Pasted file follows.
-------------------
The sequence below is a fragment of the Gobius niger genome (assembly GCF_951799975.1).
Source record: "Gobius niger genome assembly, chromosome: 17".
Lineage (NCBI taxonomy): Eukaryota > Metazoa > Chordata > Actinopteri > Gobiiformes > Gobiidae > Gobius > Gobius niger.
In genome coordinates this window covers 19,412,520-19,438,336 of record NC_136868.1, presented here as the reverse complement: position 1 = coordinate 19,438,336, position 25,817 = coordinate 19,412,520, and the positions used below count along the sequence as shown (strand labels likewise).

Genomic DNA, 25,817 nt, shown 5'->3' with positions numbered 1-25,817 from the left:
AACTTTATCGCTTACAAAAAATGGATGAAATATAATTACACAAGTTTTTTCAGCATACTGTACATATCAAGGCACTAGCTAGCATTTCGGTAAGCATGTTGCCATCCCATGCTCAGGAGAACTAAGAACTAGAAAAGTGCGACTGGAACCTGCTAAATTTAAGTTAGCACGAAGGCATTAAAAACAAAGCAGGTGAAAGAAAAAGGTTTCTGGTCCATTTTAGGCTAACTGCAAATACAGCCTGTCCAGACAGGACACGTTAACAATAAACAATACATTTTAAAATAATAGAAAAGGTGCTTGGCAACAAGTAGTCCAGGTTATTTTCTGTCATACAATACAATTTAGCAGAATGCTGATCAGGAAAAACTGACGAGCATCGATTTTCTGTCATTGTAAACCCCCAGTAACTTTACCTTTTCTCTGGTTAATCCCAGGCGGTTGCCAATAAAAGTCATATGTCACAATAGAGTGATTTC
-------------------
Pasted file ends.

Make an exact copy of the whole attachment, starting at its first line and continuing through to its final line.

The sequence below is a fragment of the Gobius niger genome (assembly GCF_951799975.1).
Source record: "Gobius niger genome assembly, chromosome: 17".
Lineage (NCBI taxonomy): Eukaryota > Metazoa > Chordata > Actinopteri > Gobiiformes > Gobiidae > Gobius > Gobius niger.
In genome coordinates this window covers 19,412,520-19,438,336 of record NC_136868.1, presented here as the reverse complement: position 1 = coordinate 19,438,336, position 25,817 = coordinate 19,412,520, and the positions used below count along the sequence as shown (strand labels likewise).

Genomic DNA, 25,817 nt, shown 5'->3' with positions numbered 1-25,817 from the left:
AACTTTATCGCTTACAAAAAATGGATGAAATATAATTACACAAGTTTTTTCAGCATACTGTACATATCAAGGCACTAGCTAGCATTTCGGTAAGCATGTTGCCATCCCATGCTCAGGAGAACTAAGAACTAGAAAAGTGCGACTGGAACCTGCTAAATTTAAGTTAGCACGAAGGCATTAAAAACAAAGCAGGTGAAAGAAAAAGGTTTCTGGTCCATTTTAGGCTAACTGCAAATACAGCCTGTCCAGACAGGACACGTTAACAATAAACAATACATTTTAAAATAATAGAAAAGGTGCTTGGCAACAAGTAGTCCAGGTTATTTTCTGTCATACAATACAATTTAGCAGAATGCTGATCAGGAAAAACTGACGAGCATCGATTTTCTGTCATTGTAAACCCCCAGTAACTTTACCTTTTCTCTGGTTAATCCCAGGCGGTTGCCAATAAAAGTCATATGTCACAATAGAGTGATTTC